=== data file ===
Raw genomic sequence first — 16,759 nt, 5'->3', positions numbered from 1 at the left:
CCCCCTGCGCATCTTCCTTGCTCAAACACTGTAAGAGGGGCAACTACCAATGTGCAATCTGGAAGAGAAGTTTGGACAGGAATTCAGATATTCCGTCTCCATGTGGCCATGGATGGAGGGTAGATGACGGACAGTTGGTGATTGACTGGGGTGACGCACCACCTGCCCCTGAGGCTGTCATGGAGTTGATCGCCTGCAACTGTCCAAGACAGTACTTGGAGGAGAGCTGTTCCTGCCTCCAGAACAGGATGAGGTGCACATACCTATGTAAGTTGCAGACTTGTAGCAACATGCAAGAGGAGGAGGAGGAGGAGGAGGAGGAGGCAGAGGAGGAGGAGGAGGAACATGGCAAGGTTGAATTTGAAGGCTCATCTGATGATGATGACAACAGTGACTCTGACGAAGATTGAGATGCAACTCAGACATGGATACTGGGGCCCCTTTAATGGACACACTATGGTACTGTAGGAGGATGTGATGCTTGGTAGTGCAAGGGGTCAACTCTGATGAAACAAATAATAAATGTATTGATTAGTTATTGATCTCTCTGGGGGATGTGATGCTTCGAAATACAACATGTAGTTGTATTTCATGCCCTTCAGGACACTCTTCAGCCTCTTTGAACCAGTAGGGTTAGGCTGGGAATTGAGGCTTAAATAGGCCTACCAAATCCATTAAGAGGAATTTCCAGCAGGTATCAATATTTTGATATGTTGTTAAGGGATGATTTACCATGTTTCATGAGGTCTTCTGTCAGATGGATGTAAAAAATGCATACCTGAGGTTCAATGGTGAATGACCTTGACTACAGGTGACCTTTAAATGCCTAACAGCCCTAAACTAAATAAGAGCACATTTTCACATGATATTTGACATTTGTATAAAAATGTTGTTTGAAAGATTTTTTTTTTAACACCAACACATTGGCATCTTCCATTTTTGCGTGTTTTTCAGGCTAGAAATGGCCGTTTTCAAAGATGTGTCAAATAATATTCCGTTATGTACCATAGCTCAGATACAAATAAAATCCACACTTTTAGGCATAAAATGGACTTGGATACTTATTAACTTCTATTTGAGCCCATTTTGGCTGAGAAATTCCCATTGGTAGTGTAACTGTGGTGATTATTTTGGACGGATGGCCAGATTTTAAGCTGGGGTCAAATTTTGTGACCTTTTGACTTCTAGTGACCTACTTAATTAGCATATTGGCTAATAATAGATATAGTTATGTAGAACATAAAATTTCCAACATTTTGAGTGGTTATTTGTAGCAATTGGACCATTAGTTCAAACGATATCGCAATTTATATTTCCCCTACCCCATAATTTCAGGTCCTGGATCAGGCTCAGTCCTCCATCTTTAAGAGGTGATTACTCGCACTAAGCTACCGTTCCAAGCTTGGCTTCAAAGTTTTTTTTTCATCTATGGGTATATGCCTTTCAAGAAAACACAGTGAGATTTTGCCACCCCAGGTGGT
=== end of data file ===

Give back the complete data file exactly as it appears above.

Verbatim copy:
Raw genomic sequence first — 16,759 nt, 5'->3', positions numbered from 1 at the left:
CCCCCTGCGCATCTTCCTTGCTCAAACACTGTAAGAGGGGCAACTACCAATGTGCAATCTGGAAGAGAAGTTTGGACAGGAATTCAGATATTCCGTCTCCATGTGGCCATGGATGGAGGGTAGATGACGGACAGTTGGTGATTGACTGGGGTGACGCACCACCTGCCCCTGAGGCTGTCATGGAGTTGATCGCCTGCAACTGTCCAAGACAGTACTTGGAGGAGAGCTGTTCCTGCCTCCAGAACAGGATGAGGTGCACATACCTATGTAAGTTGCAGACTTGTAGCAACATGCAAGAGGAGGAGGAGGAGGAGGAGGAGGAGGCAGAGGAGGAGGAGGAGGAACATGGCAAGGTTGAATTTGAAGGCTCATCTGATGATGATGACAACAGTGACTCTGACGAAGATTGAGATGCAACTCAGACATGGATACTGGGGCCCCTTTAATGGACACACTATGGTACTGTAGGAGGATGTGATGCTTGGTAGTGCAAGGGGTCAACTCTGATGAAACAAATAATAAATGTATTGATTAGTTATTGATCTCTCTGGGGGATGTGATGCTTCGAAATACAACATGTAGTTGTATTTCATGCCCTTCAGGACACTCTTCAGCCTCTTTGAACCAGTAGGGTTAGGCTGGGAATTGAGGCTTAAATAGGCCTACCAAATCCATTAAGAGGAATTTCCAGCAGGTATCAATATTTTGATATGTTGTTAAGGGATGATTTACCATGTTTCATGAGGTCTTCTGTCAGATGGATGTAAAAAATGCATACCTGAGGTTCAATGGTGAATGACCTTGACTACAGGTGACCTTTAAATGCCTAACAGCCCTAAACTAAATAAGAGCACATTTTCACATGATATTTGACATTTGTATAAAAATGTTGTTTGAAAGATTTTTTTTTTAACACCAACACATTGGCATCTTCCATTTTTGCGTGTTTTTCAGGCTAGAAATGGCCGTTTTCAAAGATGTGTCAAATAATATTCCGTTATGTACCATAGCTCAGATACAAATAAAATCCACACTTTTAGGCATAAAATGGACTTGGATACTTATTAACTTCTATTTGAGCCCATTTTGGCTGAGAAATTCCCATTGGTAGTGTAACTGTGGTGATTATTTTGGACGGATGGCCAGATTTTAAGCTGGGGTCAAATTTTGTGACCTTTTGACTTCTAGTGACCTACTTAATTAGCATATTGGCTAATAATAGATATAGTTATGTAGAACATAAAATTTCCAACATTTTGAGTGGTTATTTGTAGCAATTGGACCATTAGTTCAAACGATATCGCAATTTATATTTCCCCTACCCCATAATTTCAGGTCCTGGATCAGGCTCAGTCCTCCATCTTTAAGAGGTGATTACTCGCACTAAGCTACCGTTCCAAGCTTGGCTTCAAAGTTTTTTTTTCATCTATGGGTATATGCCTTTCAAGAAAACACAGTGAGATTTTGCCACCCCAGGTGGT